Saturday, 14 June 2014

Rain in the City

Rain in the city

It  was  pouring  heavily. A woman  was  looking  in  to  the  night  through  her  window. She  turned  to  reveal  a  well  lit  drawing  room  in  a  high  rise  apartment. A  man  was  sitting  on  a  desk  in  a  corner  writing  by  the  light  of  a  table  lamp. The  woman  came  toward  him.
“Madhav, what  are  you  doing?”
“You  never  have  time  for  me.”
He  did  not  reply. She  grew  impatient.
“Madhav, what  is  your  problem?”
“What  is  your  problem  Vaani?”
“Talk to  me.”
“Okay. Say what do you want to say.”
“It’s raining heavily outside.” Madhav resumed his writing.
“You are not listening.”
“I am listening.”
“What did I say then?”
“It’s raining heavily.”
“So what? What can we do about it?”
“Don’t you feel anything? There is a storm out there. God knows how many huts will be destroyed. How many families will suffer.”
“Are you feeling sad?”
“Aren’t you?”
“No?” She was bewildered at his insensitive demeanour.
“Now before you draw any conclusion, let me tell you something. Universe has its own rule. Everything is balanced out. So if there is destruction somewhere, somewhere else there is creation. So I am not sad, because I know this rain might destroy something but it will create something beautiful too.”
“You and you philosophies. You know what write your stupid story.”
She went over to the armchair and stood there irresolutely. She came back after a few seconds.
“Shall I switch off the lights?”
“Why?” he asked.
“You can write by the lamp light. Why keep all the lights on? There is enough light coming from the lamp.”
“No. I don’t like the darkness. See there is enough darkness outside. We need to balance it out, Universe’s rule.” He finished his sentence with a chuckle. He knew this would annoy his wife the most.
“Madhav...” Her sentence was cut short by a phone’s ring. Madhav’s phone was ringing.
“Hello..” Someone said something from the other side.
“Yes it’s me.” A pause. “What? When?”
The other person took some time explaining.
“Okay. Okay. What can we do now? Wait for her to calm down.” Another  pause.
“Yes, yes. I know. Bye.”
“Who was it?” asked Vaani.
“Agni. Swadha discovered about Malini.”
“What? How? This had to happen. I knew it. How long did Agnivesh thought he could hide about Malini. What did he say?”
“Not to tell you anything.”
“Calm down now.”
“How did she find out anyways?”
Agni and Swadha’s story
Swadha was returning from an emergency operation when she got stuck in the rain. Somewhere a road had washed out and the traffic was being diverted to another route. She kept on looking at the watch on her dashboard. It was already 9 in the evening. She was really late. She dialled Agni’s number on her phone. It was out reach. Now she was feeling really frustrated.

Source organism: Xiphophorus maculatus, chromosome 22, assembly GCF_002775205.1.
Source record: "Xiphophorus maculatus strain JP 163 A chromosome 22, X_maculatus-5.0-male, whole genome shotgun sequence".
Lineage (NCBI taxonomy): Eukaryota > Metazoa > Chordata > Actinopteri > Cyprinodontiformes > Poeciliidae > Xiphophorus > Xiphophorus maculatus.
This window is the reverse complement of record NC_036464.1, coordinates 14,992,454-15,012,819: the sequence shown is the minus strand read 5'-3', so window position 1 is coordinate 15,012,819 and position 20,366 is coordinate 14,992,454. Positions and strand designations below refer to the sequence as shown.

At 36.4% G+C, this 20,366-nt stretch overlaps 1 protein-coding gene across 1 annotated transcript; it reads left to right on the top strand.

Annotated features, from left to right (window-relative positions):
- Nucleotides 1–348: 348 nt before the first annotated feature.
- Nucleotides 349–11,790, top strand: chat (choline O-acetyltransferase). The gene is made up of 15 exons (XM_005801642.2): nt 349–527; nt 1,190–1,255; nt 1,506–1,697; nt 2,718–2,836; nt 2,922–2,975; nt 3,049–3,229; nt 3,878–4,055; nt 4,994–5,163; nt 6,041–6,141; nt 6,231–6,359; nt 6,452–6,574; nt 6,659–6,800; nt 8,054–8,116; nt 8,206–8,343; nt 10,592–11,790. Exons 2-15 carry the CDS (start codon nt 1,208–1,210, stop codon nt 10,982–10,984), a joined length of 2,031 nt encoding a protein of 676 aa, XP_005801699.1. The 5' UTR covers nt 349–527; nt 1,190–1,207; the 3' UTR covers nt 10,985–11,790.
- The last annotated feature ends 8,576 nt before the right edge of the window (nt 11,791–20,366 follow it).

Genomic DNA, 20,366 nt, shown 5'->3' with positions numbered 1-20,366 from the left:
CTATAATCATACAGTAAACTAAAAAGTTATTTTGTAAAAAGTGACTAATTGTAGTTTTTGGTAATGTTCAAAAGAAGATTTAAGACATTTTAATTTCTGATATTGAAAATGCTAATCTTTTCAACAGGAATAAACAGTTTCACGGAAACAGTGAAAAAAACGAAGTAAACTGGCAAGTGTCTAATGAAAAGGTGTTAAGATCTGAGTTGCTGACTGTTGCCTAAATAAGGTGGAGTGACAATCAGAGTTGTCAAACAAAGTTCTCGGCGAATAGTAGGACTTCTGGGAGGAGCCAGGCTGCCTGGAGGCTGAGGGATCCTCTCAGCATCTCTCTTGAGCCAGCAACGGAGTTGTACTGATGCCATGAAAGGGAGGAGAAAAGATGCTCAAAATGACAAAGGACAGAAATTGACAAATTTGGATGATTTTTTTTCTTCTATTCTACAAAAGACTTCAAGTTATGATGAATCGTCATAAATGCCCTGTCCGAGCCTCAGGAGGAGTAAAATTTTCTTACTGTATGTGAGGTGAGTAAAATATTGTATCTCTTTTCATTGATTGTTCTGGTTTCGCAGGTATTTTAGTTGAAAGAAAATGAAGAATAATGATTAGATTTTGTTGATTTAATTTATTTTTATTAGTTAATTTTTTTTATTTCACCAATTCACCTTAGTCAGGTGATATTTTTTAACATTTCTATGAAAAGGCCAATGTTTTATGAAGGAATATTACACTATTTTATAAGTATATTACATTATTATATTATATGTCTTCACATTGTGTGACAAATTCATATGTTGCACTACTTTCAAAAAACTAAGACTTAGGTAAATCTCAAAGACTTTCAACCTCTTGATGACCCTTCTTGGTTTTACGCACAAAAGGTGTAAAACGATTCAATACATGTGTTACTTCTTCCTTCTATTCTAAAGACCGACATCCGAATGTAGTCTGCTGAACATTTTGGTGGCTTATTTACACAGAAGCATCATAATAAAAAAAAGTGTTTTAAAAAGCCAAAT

The traffic was moving slowly and there was no way she could reach home before 11. Signal tuned to red again. She swore loudly. Suddenly she remembered a short cut nearby. All she had to do was to take a left from the next cut instead of going straight. She remembered the route well. When the signal turned green she sped toward the cut. No longer had she tuned left she realised her mistake. The road was clogged with water and a few vehicles were trying to make their way slowly. She cursed her fate. She could not go back as there was no U-turn around and the street she had left was already jam packed with cars. She decided to brave her way on this road. Driving slowly she made her way through to the t-point. From there she turned into a deserted road. She drove quickly but fate had other things in store for her.
She had moved a few hundred metres ahead when her car broke down. She tried to restart it but her efforts went in vain. She opened the car door and climbed down. This move sealed her fate. She had kept her phone in her lap after she last tried Agni’s number and completely forgot about it. Her phone fell with a thud in the murky rain water below. This time she swore loudly. She bent down and picked her phone from the water. The phone had switched off. She tried to restart it but her phone too ditched her. She suppressed an instant urge to cry loudly. She looked around to see for some help. No car was coming this way. She was all alone on this street. She began to feel scared. After all crime against women was not new in the Capital. There were houses on the other side of the street. She decided to go and ask for help in one of them. She picked her bag, locked her car and made her way to the nearest house. She read the name-plate. It belonged to some Mr. Kakkar. She went towards the second house. The name-plate read Miss Sahay. She pressed the door bell.